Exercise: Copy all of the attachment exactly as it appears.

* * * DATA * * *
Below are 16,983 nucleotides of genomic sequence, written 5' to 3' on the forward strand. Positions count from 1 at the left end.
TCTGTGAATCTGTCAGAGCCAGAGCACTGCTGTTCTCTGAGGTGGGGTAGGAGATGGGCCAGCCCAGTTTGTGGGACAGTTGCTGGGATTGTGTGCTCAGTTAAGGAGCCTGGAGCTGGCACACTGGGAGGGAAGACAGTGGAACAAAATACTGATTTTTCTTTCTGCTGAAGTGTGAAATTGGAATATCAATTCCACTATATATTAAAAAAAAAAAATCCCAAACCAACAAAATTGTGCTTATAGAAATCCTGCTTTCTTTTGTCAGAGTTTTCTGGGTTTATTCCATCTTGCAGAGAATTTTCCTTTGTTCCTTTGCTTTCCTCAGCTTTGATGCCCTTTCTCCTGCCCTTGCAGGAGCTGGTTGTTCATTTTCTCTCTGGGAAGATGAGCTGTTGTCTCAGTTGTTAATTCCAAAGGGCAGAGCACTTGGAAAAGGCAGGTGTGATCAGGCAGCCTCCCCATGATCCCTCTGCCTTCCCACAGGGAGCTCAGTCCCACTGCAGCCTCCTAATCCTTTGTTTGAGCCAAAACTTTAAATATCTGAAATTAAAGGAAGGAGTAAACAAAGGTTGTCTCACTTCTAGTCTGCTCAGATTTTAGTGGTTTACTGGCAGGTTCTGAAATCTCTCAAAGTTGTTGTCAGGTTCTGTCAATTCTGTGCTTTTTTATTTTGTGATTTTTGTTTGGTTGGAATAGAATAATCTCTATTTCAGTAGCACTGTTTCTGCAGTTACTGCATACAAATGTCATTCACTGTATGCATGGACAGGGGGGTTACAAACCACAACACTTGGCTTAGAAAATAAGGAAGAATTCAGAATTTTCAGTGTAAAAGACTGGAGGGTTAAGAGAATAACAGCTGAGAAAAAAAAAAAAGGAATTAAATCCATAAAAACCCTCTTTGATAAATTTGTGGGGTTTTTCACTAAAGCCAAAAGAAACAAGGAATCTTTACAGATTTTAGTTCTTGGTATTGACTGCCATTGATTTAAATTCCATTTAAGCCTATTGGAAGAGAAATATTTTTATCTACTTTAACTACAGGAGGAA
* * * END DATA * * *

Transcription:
Below are 16,983 nucleotides of genomic sequence, written 5' to 3' on the forward strand. Positions count from 1 at the left end.
TCTGTGAATCTGTCAGAGCCAGAGCACTGCTGTTCTCTGAGGTGGGGTAGGAGATGGGCCAGCCCAGTTTGTGGGACAGTTGCTGGGATTGTGTGCTCAGTTAAGGAGCCTGGAGCTGGCACACTGGGAGGGAAGACAGTGGAACAAAATACTGATTTTTCTTTCTGCTGAAGTGTGAAATTGGAATATCAATTCCACTATATATTAAAAAAAAAAAATCCCAAACCAACAAAATTGTGCTTATAGAAATCCTGCTTTCTTTTGTCAGAGTTTTCTGGGTTTATTCCATCTTGCAGAGAATTTTCCTTTGTTCCTTTGCTTTCCTCAGCTTTGATGCCCTTTCTCCTGCCCTTGCAGGAGCTGGTTGTTCATTTTCTCTCTGGGAAGATGAGCTGTTGTCTCAGTTGTTAATTCCAAAGGGCAGAGCACTTGGAAAAGGCAGGTGTGATCAGGCAGCCTCCCCATGATCCCTCTGCCTTCCCACAGGGAGCTCAGTCCCACTGCAGCCTCCTAATCCTTTGTTTGAGCCAAAACTTTAAATATCTGAAATTAAAGGAAGGAGTAAACAAAGGTTGTCTCACTTCTAGTCTGCTCAGATTTTAGTGGTTTACTGGCAGGTTCTGAAATCTCTCAAAGTTGTTGTCAGGTTCTGTCAATTCTGTGCTTTTTTATTTTGTGATTTTTGTTTGGTTGGAATAGAATAATCTCTATTTCAGTAGCACTGTTTCTGCAGTTACTGCATACAAATGTCATTCACTGTATGCATGGACAGGGGGGTTACAAACCACAACACTTGGCTTAGAAAATAAGGAAGAATTCAGAATTTTCAGTGTAAAAGACTGGAGGGTTAAGAGAATAACAGCTGAGAAAAAAAAAAAAGGAATTAAATCCATAAAAACCCTCTTTGATAAATTTGTGGGGTTTTTCACTAAAGCCAAAAGAAACAAGGAATCTTTACAGATTTTAGTTCTTGGTATTGACTGCCATTGATTTAAATTCCATTTAAGCCTATTGGAAGAGAAATATTTTTATCTACTTTAACTACAGGAGGAA